449 The Second Council of Ephesus convened as the fourth ecumenical council of the church. It was convoked at Ephesus under the authority of Emperor Theodosius II and with the agreement of Pope Leo I of Rome. Its controversial acts were never approved by the pope, thus denying the council ecumenical status in the west; subsequently, they were formally repudiated at the Council of Chalcedon. The Second Council of Ephesus came to be called the Robber Council of Ephesus, Robber Synod or Latrocinium by its opponents.
1567 Fernando Álvarez de Toledo, 3rd Duke of Alba (1507–1582), after a four-month march over the Alps, arrived in the Netherlands to put down a Protestant revolt.
1635 Roger Williams (1603–1684) was sentenced to banishment by Massachusetts for his differing religious views. In exile he founded Rhode Island on principles of freedom of conscience.
1796 Peter Williams, Welsh hymnist, died (b. 15 January 1723, Llansadurnin, Carmarthenshire, Wales).
1835 Adam Martin, first president of Northwestern College (Watertown, Wisconsin), was born in Budershausen, Bavaria (or on August 9; d. 18 May 1921).
1837 Jacob Matthias Buehler, pioneer pastor of the Missouri Synod on the Pacific Coast, was born in Baltimore, Maryland (d. 28 August 1901).
1843 Peter Abbelen, priest and spiritual director, was born in Germany (d. 1917). He was ordained in Milwaukee in 1868 but joined the La Crosse Diocese. After eight years of pastorate he became spiritual director to the School Sisters of Notre Dame in Milwaukee, where they had been established since 1850. This congregation had come to the USA from Germany in 1847 to minister to German-speaking immigrants. Abbelen became embroiled in a dispute over jurisdiction in nationalistic parishes and the use of English in schools. The subsequent division of the Congregation for the Propagation of the Faith is considered unfavorable to him. He was made a domestic prelate in 1907.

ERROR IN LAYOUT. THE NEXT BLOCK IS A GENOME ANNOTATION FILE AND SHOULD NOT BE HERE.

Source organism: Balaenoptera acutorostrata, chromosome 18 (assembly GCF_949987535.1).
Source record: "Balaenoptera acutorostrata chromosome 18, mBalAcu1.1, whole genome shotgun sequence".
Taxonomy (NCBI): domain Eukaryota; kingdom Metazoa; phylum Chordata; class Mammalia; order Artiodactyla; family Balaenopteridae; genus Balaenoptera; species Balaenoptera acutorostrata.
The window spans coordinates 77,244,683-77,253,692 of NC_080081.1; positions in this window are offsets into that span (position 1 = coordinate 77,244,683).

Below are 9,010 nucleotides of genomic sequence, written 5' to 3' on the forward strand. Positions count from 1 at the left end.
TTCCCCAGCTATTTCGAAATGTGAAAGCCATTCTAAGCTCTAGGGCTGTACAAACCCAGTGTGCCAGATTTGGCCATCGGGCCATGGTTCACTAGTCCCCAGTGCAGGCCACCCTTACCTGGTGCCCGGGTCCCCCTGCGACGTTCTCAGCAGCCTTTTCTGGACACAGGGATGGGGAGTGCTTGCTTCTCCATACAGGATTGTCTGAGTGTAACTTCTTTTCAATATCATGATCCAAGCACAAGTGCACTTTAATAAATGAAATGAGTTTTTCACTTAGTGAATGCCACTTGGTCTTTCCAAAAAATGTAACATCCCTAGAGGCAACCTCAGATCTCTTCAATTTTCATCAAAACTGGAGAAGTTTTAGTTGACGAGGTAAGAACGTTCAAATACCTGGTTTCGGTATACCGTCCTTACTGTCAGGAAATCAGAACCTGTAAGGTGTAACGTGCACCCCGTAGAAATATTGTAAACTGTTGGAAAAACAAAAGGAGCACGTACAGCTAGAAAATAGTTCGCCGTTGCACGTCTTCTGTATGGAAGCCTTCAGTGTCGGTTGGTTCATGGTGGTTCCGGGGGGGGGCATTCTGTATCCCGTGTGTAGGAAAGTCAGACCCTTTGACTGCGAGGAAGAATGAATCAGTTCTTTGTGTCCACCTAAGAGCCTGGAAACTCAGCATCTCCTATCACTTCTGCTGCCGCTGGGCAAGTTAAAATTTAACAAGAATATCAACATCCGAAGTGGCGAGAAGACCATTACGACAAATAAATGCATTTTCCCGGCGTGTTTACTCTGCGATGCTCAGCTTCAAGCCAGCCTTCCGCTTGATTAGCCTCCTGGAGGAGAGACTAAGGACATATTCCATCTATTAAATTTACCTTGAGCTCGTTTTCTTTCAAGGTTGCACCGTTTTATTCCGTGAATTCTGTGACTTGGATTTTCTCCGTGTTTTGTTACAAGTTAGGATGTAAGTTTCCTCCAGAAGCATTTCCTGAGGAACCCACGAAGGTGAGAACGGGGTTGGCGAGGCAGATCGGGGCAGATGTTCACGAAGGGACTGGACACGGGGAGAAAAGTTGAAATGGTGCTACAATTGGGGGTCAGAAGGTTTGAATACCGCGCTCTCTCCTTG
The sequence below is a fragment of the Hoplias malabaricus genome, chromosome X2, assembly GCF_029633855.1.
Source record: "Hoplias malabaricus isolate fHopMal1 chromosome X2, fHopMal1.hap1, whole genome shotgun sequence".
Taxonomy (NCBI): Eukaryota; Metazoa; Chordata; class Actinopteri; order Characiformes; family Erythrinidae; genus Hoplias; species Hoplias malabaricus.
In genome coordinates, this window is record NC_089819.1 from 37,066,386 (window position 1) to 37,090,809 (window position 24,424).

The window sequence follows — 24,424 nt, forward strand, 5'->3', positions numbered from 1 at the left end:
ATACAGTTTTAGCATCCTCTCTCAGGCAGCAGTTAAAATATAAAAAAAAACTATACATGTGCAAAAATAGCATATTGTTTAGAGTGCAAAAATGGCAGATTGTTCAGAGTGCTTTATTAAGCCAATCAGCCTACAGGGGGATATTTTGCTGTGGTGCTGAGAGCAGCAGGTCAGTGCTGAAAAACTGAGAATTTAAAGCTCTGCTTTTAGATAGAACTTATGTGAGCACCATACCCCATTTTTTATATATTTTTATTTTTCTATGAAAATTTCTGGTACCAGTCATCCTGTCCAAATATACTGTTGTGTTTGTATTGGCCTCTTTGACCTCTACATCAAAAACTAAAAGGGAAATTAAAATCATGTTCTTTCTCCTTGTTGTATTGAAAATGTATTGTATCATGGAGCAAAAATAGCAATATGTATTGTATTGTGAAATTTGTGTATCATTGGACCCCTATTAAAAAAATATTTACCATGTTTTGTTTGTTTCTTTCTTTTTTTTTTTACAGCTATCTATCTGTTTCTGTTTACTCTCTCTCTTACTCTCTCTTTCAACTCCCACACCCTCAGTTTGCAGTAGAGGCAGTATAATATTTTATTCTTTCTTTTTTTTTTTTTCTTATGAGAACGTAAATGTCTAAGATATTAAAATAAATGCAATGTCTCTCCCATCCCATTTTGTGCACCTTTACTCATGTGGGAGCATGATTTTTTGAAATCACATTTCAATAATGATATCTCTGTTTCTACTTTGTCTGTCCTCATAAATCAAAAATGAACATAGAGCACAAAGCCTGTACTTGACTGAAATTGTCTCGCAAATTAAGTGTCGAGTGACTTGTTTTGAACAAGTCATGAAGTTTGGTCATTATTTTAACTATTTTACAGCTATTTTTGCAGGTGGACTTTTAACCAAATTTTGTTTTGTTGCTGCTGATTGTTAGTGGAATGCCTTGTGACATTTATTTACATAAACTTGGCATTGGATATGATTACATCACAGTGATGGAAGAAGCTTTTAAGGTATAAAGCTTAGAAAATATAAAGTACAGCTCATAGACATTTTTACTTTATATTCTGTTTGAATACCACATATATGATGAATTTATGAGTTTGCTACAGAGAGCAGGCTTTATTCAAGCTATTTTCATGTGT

1845 Thomas Koschat, Austrian composer of sacred music, was born near Klagenfurt, Austria (d. 19 May 1914, Vienna, Austria).
1850 Günther Kurze, pastor at Bornshaim, Saxony and a voluminous and well-informed author on missions, was born.
1852 The roots of the Baptist General Conference were established when Swedish-born immigrant minister Gustaf Palmquist baptized his first three converts in the Mississippi River at Rock Island, Illinois.
1877 The first meeting of the Synodical Conference Mission Board for African American missions was held.
1877 Walter Bauer, Lutheran theologian and lexicographer, was born in Koenigsberg, Germany (d. 17 November 1960).
1893 Otto Albert Ferdinand Geiseman, pastor, author, editor, lecturer and occasional summer Lutheran Hour speaker, was born in Sioux City, Iowa (d. 7 November 1962).
1922 William H. Jude (b. September 1851), English sacred organist, died.